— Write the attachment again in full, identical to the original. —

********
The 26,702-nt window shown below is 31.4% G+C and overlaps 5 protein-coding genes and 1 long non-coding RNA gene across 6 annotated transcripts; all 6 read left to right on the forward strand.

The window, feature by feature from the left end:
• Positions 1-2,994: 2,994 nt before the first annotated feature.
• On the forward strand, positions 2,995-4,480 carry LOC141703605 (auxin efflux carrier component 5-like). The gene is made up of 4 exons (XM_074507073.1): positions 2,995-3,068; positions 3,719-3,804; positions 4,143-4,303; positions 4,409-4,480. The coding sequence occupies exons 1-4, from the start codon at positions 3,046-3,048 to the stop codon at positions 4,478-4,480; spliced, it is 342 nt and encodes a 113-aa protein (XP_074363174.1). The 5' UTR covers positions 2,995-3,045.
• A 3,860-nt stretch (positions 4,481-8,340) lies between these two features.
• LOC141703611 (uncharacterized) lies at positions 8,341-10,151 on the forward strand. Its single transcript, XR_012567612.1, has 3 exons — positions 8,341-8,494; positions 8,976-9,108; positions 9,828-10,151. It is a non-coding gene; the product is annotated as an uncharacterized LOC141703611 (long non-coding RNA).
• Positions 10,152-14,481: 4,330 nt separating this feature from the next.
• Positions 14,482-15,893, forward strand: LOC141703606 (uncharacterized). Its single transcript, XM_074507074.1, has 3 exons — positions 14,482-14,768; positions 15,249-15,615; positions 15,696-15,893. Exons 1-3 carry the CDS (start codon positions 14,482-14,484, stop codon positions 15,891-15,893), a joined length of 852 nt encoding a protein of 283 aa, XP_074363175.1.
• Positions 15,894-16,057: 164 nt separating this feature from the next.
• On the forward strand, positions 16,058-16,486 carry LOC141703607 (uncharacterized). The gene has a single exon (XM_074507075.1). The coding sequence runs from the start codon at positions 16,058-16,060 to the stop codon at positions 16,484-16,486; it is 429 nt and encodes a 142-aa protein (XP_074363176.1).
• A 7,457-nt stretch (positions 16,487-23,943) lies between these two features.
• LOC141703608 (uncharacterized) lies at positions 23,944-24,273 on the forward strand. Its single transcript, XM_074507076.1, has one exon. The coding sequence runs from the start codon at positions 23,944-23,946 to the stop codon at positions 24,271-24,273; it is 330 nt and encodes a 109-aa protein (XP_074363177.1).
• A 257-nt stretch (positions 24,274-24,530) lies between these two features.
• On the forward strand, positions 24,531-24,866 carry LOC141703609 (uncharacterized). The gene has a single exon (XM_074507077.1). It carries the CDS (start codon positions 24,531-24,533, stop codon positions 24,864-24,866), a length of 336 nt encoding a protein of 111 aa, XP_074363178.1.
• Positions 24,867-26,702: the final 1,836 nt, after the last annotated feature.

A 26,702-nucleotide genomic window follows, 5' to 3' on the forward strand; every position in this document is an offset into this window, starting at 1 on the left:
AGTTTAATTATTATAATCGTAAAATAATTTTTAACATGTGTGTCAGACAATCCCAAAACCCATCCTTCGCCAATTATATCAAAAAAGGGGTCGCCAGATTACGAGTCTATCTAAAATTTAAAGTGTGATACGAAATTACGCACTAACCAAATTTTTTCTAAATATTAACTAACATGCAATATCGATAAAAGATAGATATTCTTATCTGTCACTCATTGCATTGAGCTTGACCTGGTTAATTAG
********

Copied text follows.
The 26,702-nt window shown below is 31.4% G+C and overlaps 5 protein-coding genes and 1 long non-coding RNA gene across 6 annotated transcripts; all 6 read left to right on the forward strand.

The window, feature by feature from the left end:
• Positions 1-2,994: 2,994 nt before the first annotated feature.
• On the forward strand, positions 2,995-4,480 carry LOC141703605 (auxin efflux carrier component 5-like). The gene is made up of 4 exons (XM_074507073.1): positions 2,995-3,068; positions 3,719-3,804; positions 4,143-4,303; positions 4,409-4,480. The coding sequence occupies exons 1-4, from the start codon at positions 3,046-3,048 to the stop codon at positions 4,478-4,480; spliced, it is 342 nt and encodes a 113-aa protein (XP_074363174.1). The 5' UTR covers positions 2,995-3,045.
• A 3,860-nt stretch (positions 4,481-8,340) lies between these two features.
• LOC141703611 (uncharacterized) lies at positions 8,341-10,151 on the forward strand. Its single transcript, XR_012567612.1, has 3 exons — positions 8,341-8,494; positions 8,976-9,108; positions 9,828-10,151. It is a non-coding gene; the product is annotated as an uncharacterized LOC141703611 (long non-coding RNA).
• Positions 10,152-14,481: 4,330 nt separating this feature from the next.
• Positions 14,482-15,893, forward strand: LOC141703606 (uncharacterized). Its single transcript, XM_074507074.1, has 3 exons — positions 14,482-14,768; positions 15,249-15,615; positions 15,696-15,893. Exons 1-3 carry the CDS (start codon positions 14,482-14,484, stop codon positions 15,891-15,893), a joined length of 852 nt encoding a protein of 283 aa, XP_074363175.1.
• Positions 15,894-16,057: 164 nt separating this feature from the next.
• On the forward strand, positions 16,058-16,486 carry LOC141703607 (uncharacterized). The gene has a single exon (XM_074507075.1). The coding sequence runs from the start codon at positions 16,058-16,060 to the stop codon at positions 16,484-16,486; it is 429 nt and encodes a 142-aa protein (XP_074363176.1).
• A 7,457-nt stretch (positions 16,487-23,943) lies between these two features.
• LOC141703608 (uncharacterized) lies at positions 23,944-24,273 on the forward strand. Its single transcript, XM_074507076.1, has one exon. The coding sequence runs from the start codon at positions 23,944-23,946 to the stop codon at positions 24,271-24,273; it is 330 nt and encodes a 109-aa protein (XP_074363177.1).
• A 257-nt stretch (positions 24,274-24,530) lies between these two features.
• On the forward strand, positions 24,531-24,866 carry LOC141703609 (uncharacterized). The gene has a single exon (XM_074507077.1). It carries the CDS (start codon positions 24,531-24,533, stop codon positions 24,864-24,866), a length of 336 nt encoding a protein of 111 aa, XP_074363178.1.
• Positions 24,867-26,702: the final 1,836 nt, after the last annotated feature.

A 26,702-nucleotide genomic window follows, 5' to 3' on the forward strand; every position in this document is an offset into this window, starting at 1 on the left:
AGTTTAATTATTATAATCGTAAAATAATTTTTAACATGTGTGTCAGACAATCCCAAAACCCATCCTTCGCCAATTATATCAAAAAAGGGGTCGCCAGATTACGAGTCTATCTAAAATTTAAAGTGTGATACGAAATTACGCACTAACCAAATTTTTTCTAAATATTAACTAACATGCAATATCGATAAAAGATAGATATTCTTATCTGTCACTCATTGCATTGAGCTTGACCTGGTTAATTAG